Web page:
being aware that the authors did not intend an extensive approach in the matter):
Francois Delsarte - “feelings and their intensity are the cause of movement and its quality”; the
source of inspiration lies inside the human; creation of the concept of gesture expressiveness; the upper
body (trunk, face, arms) is the main vehicle for transmitting feelings; new code of gestures (Kraus &
Emile Jacques Dalcroze - relationship between movement and rhythm; creator of a new approach to
movement, called Eurhythmics; asserts the importance of breathing and relaxation for a proper body
Rudolf Laban - creator of the conceptual basis of modern dance; inventor of Labanotation; human
movement expresses the social state of being; dance can adjust society in a positive way.
Mary Wigman - founder of German expressionism; radical opponent to classical dance; the dancer’s
soul is captivated by invisible forces which create dance.
Doris Humprey - “movement is situated on a tended arc between two deaths”; introduction of the
biomechanical principle of fall and recovery; focus on group compositions, which can achieve the
perfect harmony of an orchestra; reveals the autonomy of dance towards music; creator of a teaching
method emphasizing the difference between instruction and education through dance (Kraus &
Chapman, 1981; Cohen, 1995).
Martha Graham - the most famous figure in American modern dance, she reveals the “centre” of
the body and the movement of the pelvis; focus on alternating contraction and release; importance
given to a pioneer spirit, mystical spirituality, framed in an original choreographic vocabulary; certain
sequential techniques and rules for the engagement of the body up to reaching its maximum energetic
potential; new movements coming from inside her inner, but adding spasm and resistance to them, by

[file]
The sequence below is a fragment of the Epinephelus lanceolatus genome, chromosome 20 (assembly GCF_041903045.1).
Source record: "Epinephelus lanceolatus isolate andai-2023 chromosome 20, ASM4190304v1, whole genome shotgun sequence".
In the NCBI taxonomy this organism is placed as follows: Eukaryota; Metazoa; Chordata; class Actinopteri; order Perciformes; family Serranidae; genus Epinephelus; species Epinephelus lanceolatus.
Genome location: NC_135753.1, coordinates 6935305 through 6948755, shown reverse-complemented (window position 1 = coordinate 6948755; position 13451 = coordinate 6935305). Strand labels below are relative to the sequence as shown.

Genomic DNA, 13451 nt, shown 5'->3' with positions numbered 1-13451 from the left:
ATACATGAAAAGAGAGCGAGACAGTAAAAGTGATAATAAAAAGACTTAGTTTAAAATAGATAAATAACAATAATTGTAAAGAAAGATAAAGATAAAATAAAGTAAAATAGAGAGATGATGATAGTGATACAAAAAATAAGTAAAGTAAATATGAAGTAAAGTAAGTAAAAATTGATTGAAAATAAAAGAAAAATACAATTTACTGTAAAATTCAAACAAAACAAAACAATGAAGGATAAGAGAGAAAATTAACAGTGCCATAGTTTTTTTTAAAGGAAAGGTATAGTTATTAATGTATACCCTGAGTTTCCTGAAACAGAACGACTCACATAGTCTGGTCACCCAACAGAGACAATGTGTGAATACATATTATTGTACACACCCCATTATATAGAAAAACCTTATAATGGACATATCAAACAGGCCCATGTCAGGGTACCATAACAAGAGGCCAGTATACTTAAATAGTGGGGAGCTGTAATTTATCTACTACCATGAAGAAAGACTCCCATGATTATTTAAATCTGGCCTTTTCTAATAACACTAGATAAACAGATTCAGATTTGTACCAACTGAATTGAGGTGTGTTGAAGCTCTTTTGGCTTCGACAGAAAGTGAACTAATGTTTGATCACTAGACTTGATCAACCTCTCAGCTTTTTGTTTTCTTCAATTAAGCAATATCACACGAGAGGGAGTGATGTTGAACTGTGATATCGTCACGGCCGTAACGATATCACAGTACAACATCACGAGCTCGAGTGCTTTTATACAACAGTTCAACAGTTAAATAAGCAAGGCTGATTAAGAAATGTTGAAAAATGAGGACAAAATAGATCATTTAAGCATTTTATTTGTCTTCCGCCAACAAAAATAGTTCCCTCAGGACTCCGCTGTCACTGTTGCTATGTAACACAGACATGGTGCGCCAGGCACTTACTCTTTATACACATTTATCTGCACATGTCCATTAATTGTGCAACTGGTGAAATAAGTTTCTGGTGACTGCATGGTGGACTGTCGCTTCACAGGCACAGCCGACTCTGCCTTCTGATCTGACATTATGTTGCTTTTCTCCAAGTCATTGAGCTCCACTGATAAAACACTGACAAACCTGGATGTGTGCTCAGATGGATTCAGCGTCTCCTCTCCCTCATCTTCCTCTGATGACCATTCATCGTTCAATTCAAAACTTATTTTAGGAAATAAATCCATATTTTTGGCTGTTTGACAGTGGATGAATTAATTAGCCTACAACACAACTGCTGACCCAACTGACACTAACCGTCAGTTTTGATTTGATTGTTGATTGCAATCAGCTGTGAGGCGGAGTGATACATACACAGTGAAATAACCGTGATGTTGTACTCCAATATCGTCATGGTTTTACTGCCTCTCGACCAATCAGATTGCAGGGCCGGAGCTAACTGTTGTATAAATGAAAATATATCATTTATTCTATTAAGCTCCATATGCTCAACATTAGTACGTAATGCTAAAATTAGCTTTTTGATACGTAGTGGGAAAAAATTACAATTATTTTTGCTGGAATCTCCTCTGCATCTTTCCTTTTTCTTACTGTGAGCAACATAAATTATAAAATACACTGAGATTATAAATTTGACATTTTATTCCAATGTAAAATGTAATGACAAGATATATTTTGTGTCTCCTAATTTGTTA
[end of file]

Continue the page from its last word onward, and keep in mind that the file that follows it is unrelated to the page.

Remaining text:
inventing many beautiful falls and recoveries from the ground, creating a whole range of balancing on
bent knee techniques, inventing turns with a changing axis; a varied range of musical themes -
orchestral music but also dance just to the spoken word, many of the musical works, composed for
Graham’s dances, being acknowledged as contemporary compositions of great value; the use, for the
first time, of Afro-American and Asian dancers in her dance assembly, in opposition to other earlier
assemblies, which had already established impassable barriers with regard to this aspect.
Alvin Ailey - the top representative of black modern dance; his masterpiece entitled “Revelations”
(1960) is considered a milestone in this area, gathering aesthetic choices like lyric spirit, ethnic music,
Graham technique, revolutionary atmosphere; multiethnic artistic possibilities.
Pina Bausch - one of the greatest personalities of the 20th century; her theatrical dance represented a
form of revolt against classical ballet which, according to her opinion, was stuck in provinciality and
obedience; rejection of the harmonious and aesthetic dance and focus on the expressionism of the
movement; a particular way of creating emotions - “Improvisation and the memory of [the dancer’s]
own experiences... Bausch asked questions about parents, childhood, certain feelings, likes/dislikes list,